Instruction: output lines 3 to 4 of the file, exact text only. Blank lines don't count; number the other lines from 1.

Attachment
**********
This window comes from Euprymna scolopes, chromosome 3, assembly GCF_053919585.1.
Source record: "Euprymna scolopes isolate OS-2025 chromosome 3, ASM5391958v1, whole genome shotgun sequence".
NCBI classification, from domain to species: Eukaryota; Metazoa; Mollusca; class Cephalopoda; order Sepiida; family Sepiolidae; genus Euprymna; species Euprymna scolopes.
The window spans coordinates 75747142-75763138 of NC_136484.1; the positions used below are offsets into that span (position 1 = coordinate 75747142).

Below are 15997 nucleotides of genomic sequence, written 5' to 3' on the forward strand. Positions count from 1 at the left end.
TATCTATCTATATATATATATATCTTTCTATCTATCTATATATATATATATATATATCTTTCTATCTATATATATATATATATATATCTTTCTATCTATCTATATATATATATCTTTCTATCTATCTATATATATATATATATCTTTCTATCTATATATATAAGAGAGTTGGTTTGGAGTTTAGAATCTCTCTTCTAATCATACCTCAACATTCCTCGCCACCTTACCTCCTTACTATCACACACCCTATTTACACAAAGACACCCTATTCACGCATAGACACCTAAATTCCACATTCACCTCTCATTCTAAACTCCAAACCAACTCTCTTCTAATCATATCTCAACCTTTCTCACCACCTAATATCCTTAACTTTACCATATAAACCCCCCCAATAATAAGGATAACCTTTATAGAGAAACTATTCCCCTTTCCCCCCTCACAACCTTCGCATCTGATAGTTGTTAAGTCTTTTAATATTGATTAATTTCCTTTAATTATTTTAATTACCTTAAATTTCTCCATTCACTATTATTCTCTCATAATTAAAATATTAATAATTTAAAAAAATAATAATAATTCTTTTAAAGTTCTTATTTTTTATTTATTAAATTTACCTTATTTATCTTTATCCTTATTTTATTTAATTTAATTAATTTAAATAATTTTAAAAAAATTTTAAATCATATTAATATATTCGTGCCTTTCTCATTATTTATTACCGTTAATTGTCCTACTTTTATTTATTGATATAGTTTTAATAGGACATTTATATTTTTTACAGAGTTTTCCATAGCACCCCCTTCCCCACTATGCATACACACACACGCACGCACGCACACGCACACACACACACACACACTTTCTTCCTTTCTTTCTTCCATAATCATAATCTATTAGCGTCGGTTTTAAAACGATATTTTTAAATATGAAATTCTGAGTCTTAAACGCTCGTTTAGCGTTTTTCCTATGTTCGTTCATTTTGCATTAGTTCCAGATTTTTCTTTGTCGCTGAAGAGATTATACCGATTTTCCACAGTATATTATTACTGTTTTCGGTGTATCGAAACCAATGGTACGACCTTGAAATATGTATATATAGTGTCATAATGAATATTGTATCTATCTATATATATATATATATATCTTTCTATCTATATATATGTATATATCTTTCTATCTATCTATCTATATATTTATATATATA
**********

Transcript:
NCBI classification, from domain to species: Eukaryota; Metazoa; Mollusca; class Cephalopoda; order Sepiida; family Sepiolidae; genus Euprymna; species Euprymna scolopes.
The window spans coordinates 75747142-75763138 of NC_136484.1; the positions used below are offsets into that span (position 1 = coordinate 75747142).